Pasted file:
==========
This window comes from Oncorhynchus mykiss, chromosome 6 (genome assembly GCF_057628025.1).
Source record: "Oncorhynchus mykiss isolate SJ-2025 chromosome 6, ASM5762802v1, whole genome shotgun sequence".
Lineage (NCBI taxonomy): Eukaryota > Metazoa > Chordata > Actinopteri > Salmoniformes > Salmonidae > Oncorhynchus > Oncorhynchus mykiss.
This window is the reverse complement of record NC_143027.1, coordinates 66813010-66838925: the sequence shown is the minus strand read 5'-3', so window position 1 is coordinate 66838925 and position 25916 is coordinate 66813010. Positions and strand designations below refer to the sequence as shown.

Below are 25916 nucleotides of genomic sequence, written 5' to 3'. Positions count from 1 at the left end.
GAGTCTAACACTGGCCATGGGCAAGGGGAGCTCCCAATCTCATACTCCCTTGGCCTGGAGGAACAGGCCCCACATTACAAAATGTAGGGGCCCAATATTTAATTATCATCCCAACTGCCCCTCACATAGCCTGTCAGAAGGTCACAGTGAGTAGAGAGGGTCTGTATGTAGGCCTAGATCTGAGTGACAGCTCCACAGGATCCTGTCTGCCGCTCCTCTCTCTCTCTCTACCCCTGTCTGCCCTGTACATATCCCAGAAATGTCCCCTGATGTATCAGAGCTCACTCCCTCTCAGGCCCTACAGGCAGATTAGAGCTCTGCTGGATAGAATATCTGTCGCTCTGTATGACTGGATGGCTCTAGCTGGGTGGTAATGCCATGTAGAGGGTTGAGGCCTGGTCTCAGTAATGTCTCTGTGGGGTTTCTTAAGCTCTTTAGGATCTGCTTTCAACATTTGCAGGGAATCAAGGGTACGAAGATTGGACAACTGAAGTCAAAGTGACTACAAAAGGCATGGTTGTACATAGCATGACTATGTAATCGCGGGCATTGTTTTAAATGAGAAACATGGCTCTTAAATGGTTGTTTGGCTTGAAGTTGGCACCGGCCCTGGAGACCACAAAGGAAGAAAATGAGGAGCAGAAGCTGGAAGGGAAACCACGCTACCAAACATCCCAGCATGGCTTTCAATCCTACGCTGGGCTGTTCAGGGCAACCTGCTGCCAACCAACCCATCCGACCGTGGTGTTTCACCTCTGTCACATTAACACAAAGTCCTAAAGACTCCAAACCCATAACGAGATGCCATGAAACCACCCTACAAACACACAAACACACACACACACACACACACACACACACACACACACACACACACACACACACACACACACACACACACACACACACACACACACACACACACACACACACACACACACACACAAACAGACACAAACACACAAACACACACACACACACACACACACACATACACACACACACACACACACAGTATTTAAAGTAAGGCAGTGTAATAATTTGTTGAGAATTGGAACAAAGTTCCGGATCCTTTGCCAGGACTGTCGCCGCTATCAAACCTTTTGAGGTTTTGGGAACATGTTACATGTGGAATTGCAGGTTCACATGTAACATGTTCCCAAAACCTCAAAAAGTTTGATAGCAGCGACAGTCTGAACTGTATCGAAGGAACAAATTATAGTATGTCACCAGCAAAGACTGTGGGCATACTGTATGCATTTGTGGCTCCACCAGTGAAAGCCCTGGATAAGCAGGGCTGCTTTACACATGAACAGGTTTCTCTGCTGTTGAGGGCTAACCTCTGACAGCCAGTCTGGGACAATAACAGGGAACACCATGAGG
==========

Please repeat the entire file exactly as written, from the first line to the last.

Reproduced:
This window comes from Oncorhynchus mykiss, chromosome 6 (genome assembly GCF_057628025.1).
Source record: "Oncorhynchus mykiss isolate SJ-2025 chromosome 6, ASM5762802v1, whole genome shotgun sequence".
Lineage (NCBI taxonomy): Eukaryota > Metazoa > Chordata > Actinopteri > Salmoniformes > Salmonidae > Oncorhynchus > Oncorhynchus mykiss.
This window is the reverse complement of record NC_143027.1, coordinates 66813010-66838925: the sequence shown is the minus strand read 5'-3', so window position 1 is coordinate 66838925 and position 25916 is coordinate 66813010. Positions and strand designations below refer to the sequence as shown.

Below are 25916 nucleotides of genomic sequence, written 5' to 3'. Positions count from 1 at the left end.
GAGTCTAACACTGGCCATGGGCAAGGGGAGCTCCCAATCTCATACTCCCTTGGCCTGGAGGAACAGGCCCCACATTACAAAATGTAGGGGCCCAATATTTAATTATCATCCCAACTGCCCCTCACATAGCCTGTCAGAAGGTCACAGTGAGTAGAGAGGGTCTGTATGTAGGCCTAGATCTGAGTGACAGCTCCACAGGATCCTGTCTGCCGCTCCTCTCTCTCTCTCTACCCCTGTCTGCCCTGTACATATCCCAGAAATGTCCCCTGATGTATCAGAGCTCACTCCCTCTCAGGCCCTACAGGCAGATTAGAGCTCTGCTGGATAGAATATCTGTCGCTCTGTATGACTGGATGGCTCTAGCTGGGTGGTAATGCCATGTAGAGGGTTGAGGCCTGGTCTCAGTAATGTCTCTGTGGGGTTTCTTAAGCTCTTTAGGATCTGCTTTCAACATTTGCAGGGAATCAAGGGTACGAAGATTGGACAACTGAAGTCAAAGTGACTACAAAAGGCATGGTTGTACATAGCATGACTATGTAATCGCGGGCATTGTTTTAAATGAGAAACATGGCTCTTAAATGGTTGTTTGGCTTGAAGTTGGCACCGGCCCTGGAGACCACAAAGGAAGAAAATGAGGAGCAGAAGCTGGAAGGGAAACCACGCTACCAAACATCCCAGCATGGCTTTCAATCCTACGCTGGGCTGTTCAGGGCAACCTGCTGCCAACCAACCCATCCGACCGTGGTGTTTCACCTCTGTCACATTAACACAAAGTCCTAAAGACTCCAAACCCATAACGAGATGCCATGAAACCACCCTACAAACACACAAACACACACACACACACACACACACACACACACACACACACACACACACACACACACACACACACACACACACACACACACACACACACACACACACACACACACACACACACACAAACAGACACAAACACACAAACACACACACACACACACACACACACATACACACACACACACACACACAGTATTTAAAGTAAGGCAGTGTAATAATTTGTTGAGAATTGGAACAAAGTTCCGGATCCTTTGCCAGGACTGTCGCCGCTATCAAACCTTTTGAGGTTTTGGGAACATGTTACATGTGGAATTGCAGGTTCACATGTAACATGTTCCCAAAACCTCAAAAAGTTTGATAGCAGCGACAGTCTGAACTGTATCGAAGGAACAAATTATAGTATGTCACCAGCAAAGACTGTGGGCATACTGTATGCATTTGTGGCTCCACCAGTGAAAGCCCTGGATAAGCAGGGCTGCTTTACACATGAACAGGTTTCTCTGCTGTTGAGGGCTAACCTCTGACAGCCAGTCTGGGACAATAACAGGGAACACCATGAGG